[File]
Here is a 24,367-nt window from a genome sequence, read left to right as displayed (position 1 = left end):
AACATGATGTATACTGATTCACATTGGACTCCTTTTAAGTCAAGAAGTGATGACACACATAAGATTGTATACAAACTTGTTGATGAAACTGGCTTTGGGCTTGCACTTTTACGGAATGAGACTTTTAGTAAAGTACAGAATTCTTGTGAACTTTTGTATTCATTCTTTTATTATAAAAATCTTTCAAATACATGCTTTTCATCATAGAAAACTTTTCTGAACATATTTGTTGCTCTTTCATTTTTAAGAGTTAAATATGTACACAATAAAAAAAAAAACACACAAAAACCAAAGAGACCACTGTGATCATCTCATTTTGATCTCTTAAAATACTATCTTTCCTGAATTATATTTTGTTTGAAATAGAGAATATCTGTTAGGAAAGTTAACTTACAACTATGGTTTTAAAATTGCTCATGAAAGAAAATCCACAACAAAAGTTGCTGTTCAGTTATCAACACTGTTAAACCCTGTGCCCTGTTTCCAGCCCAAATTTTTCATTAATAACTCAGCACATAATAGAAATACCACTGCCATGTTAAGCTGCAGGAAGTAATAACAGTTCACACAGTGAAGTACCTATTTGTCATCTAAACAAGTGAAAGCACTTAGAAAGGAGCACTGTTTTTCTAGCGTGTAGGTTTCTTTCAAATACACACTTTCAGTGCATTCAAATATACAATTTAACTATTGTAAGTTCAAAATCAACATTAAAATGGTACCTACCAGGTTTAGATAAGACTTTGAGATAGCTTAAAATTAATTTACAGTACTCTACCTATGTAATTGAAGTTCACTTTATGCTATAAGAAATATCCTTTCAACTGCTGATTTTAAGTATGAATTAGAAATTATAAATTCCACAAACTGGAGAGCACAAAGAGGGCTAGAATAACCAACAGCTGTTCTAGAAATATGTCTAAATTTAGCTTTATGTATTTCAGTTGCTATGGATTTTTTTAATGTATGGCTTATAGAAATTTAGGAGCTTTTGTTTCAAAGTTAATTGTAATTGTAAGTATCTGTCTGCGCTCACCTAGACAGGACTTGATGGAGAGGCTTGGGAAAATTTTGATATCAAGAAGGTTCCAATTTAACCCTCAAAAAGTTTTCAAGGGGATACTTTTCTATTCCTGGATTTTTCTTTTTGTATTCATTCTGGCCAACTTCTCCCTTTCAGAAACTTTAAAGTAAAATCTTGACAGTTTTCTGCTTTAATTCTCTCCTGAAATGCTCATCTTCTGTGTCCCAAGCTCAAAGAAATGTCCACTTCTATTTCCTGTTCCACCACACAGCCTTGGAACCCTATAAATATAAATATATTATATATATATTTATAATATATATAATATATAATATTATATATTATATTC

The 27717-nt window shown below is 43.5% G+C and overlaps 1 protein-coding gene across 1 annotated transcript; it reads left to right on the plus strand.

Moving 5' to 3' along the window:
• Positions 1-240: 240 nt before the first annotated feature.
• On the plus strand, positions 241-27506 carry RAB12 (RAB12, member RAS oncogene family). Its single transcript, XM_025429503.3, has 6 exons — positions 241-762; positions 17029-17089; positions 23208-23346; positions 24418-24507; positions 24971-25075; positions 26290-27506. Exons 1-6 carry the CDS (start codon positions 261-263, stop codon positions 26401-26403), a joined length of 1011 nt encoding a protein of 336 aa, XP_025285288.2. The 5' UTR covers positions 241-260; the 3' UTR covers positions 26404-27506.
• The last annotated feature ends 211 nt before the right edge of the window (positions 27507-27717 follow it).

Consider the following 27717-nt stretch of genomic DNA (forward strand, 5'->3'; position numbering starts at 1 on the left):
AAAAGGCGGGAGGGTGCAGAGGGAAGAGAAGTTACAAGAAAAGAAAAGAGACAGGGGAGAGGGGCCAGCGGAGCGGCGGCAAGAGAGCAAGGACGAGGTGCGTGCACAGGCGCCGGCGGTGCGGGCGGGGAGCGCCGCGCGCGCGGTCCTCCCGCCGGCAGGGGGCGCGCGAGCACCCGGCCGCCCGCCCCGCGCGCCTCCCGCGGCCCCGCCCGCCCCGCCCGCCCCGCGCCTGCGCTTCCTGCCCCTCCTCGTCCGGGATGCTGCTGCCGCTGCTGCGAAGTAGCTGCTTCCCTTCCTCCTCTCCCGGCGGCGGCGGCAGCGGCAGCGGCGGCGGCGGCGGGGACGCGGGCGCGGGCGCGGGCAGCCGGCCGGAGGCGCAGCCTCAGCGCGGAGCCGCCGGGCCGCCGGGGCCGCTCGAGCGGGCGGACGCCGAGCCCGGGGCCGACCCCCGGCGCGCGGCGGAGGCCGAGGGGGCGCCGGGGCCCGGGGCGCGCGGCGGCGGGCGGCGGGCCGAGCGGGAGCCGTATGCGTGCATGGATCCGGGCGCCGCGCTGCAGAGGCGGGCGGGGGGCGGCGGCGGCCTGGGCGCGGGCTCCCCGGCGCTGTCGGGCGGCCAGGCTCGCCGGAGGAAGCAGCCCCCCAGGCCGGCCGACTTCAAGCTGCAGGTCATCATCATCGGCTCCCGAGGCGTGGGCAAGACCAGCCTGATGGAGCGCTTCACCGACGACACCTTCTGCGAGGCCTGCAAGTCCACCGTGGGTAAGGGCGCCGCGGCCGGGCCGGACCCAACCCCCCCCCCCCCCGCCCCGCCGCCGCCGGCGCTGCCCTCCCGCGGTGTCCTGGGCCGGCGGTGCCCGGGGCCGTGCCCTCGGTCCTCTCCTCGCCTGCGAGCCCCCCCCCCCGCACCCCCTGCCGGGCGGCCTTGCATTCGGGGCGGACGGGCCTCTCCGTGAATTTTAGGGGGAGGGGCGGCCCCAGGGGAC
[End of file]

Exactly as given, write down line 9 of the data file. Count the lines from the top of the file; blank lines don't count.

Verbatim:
AAAAGGCGGGAGGGTGCAGAGGGAAGAGAAGTTACAAGAAAAGAAAAGAGACAGGGGAGAGGGGCCAGCGGAGCGGCGGCAAGAGAGCAAGGACGAGGTGCGTGCACAGGCGCCGGCGGTGCGGGCGGGGAGCGCCGCGCGCGCGGTCCTCCCGCCGGCAGGGGGCGCGCGAGCACCCGGCCGCCCGCCCCGCGCGCCTCCCGCGGCCCCGCCCGCCCCGCCCGCCCCGCGCCTGCGCTTCCTGCCCCTCCTCGTCCGGGATGCTGCTGCCGCTGCTGCGAAGTAGCTGCTTCCCTTCCTCCTCTCCCGGCGGCGGCGGCAGCGGCAGCGGCGGCGGCGGCGGGGACGCGGGCGCGGGCGCGGGCAGCCGGCCGGAGGCGCAGCCTCAGCGCGGAGCCGCCGGGCCGCCGGGGCCGCTCGAGCGGGCGGACGCCGAGCCCGGGGCCGACCCCCGGCGCGCGGCGGAGGCCGAGGGGGCGCCGGGGCCCGGGGCGCGCGGCGGCGGGCGGCGGGCCGAGCGGGAGCCGTATGCGTGCATGGATCCGGGCGCCGCGCTGCAGAGGCGGGCGGGGGGCGGCGGCGGCCTGGGCGCGGGCTCCCCGGCGCTGTCGGGCGGCCAGGCTCGCCGGAGGAAGCAGCCCCCCAGGCCGGCCGACTTCAAGCTGCAGGTCATCATCATCGGCTCCCGAGGCGTGGGCAAGACCAGCCTGATGGAGCGCTTCACCGACGACACCTTCTGCGAGGCCTGCAAGTCCACCGTGGGTAAGGGCGCCGCGGCCGGGCCGGACCCAACCCCCCCCCCCCCCGCCCCGCCGCCGCCGGCGCTGCCCTCCCGCGGTGTCCTGGGCCGGCGGTGCCCGGGGCCGTGCCCTCGGTCCTCTCCTCGCCTGCGAGCCCCCCCCCCCGCACCCCCTGCCGGGCGGCCTTGCATTCGGGGCGGACGGGCCTCTCCGTGAATTTTAGGGGGAGGGGCGGCCCCAGGGGAC